Someone Tried To Mansplain A Lawyer On Immigration. She Kept Her Reply Short And Sweet.

"It's important to keep putting the truth out there."

Rabia Chaudry, a prominent immigration attorney, well-known voice in the national security field, and a central figure to the first season of the "Serial" podcast, live-tweeted President Trump's State of the Union address last week. When the president discussed immigration, he incorrectly stated the current immigration system makes it possible for an immigrant to bring in an "unlimited number of distant relatives." 

In response to that inaccurate line, Chaudry tweeted what the law actually states. As she explained it, U.S. citizens can sponsor children, spouses, parents and siblings, but not distant relatives such as grandparents, cousins, aunts, or uncles.

Not surprisingly, even though Chaudry was correct, she got replies from several people on Twitter who told her she was misinformed. One such user, who goes by the handle FullMetalBitch3, stated that chain migration — a phrase some politicians use to describe family-based immigration — has allowed for the "sponsorship of in-laws, cousins, etc."

Chaudry kept her reply short and sweet, telling the user that she's an immigrant lawyer by trade.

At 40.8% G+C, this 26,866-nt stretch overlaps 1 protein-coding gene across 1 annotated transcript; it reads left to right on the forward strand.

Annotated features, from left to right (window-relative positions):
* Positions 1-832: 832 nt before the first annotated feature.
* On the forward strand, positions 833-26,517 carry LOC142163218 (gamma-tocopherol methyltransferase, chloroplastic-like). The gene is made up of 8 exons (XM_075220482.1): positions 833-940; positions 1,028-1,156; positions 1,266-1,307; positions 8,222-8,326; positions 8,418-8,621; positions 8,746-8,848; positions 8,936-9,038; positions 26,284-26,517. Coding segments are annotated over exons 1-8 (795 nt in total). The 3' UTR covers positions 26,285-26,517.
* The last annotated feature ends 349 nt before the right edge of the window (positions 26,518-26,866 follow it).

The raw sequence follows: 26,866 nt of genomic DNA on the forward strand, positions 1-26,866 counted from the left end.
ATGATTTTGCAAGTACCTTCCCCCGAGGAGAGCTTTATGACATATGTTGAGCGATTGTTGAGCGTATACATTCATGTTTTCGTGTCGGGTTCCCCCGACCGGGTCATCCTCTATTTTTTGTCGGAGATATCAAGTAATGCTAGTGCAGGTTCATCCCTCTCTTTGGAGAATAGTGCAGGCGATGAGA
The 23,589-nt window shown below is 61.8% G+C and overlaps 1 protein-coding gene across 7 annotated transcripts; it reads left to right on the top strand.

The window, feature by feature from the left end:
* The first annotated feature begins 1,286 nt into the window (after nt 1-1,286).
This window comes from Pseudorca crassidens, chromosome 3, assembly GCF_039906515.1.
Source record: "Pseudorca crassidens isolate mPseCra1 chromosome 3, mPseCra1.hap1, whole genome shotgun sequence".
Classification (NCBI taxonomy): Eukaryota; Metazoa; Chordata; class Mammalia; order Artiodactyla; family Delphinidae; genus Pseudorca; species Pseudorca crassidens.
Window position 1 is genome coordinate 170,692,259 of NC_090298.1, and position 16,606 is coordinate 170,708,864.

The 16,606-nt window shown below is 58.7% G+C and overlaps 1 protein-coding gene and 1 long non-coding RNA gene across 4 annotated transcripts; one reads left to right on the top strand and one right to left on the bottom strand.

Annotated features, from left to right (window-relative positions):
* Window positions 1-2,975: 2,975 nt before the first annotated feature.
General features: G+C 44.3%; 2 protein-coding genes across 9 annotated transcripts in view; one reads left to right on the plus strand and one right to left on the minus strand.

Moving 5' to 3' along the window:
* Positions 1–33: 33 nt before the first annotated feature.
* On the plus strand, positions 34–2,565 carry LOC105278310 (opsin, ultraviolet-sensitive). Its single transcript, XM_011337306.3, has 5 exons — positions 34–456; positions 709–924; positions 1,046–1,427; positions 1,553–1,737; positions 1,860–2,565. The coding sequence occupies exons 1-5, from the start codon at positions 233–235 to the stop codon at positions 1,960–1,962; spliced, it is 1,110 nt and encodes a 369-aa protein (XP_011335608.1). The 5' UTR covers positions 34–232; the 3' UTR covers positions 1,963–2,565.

While other Twitter users loved the pointed retort, Chaudry tells Upworthy she didn't respond to FullMetalBitch3 to earn likes and followers. "While I don't believe in arguing with bots, there are people out there who are watching quietly, not sure about the truth. It's important to keep putting the truth out there for them," she explained. "From science to democracy to media to intel, this administration is engaged in an onslaught to confuse people, create a fog of war that destroys the confidence of citizens in anything and everything."

For the record, the New York Times states that American green card holders can sponsor their spouses and unmarried children for permanent residence while, United States citizens can also petition for residence for their parents, siblings and married adult children, but even with those exceptions in place it can still take decades to obtain a visa.

According to the publication, there is a long wait for visas because of numerical limits for family-based immigration each year. Would-be immigrants then must apply for a green card, which can take months to decades depending on the country of origin, a sponsor's immigration status, and the applicant's relationship to their sponsor.

As the Times notes, as of this month "most immigrants sponsored by their United States-citizen siblings could begin to apply for a green card if their priority date was before June 22, 2004, a waiting period of 13.5 years."

So, despite how easy some think it is for immigrants (and their relatives) to become U.S. citizens, the reality is immigrants — even those who are better educated than native-born citizens — must go through a grueling and arduous process in order to obtain citizenship.

A Plus reached out to Rabia Chaudry for comment.

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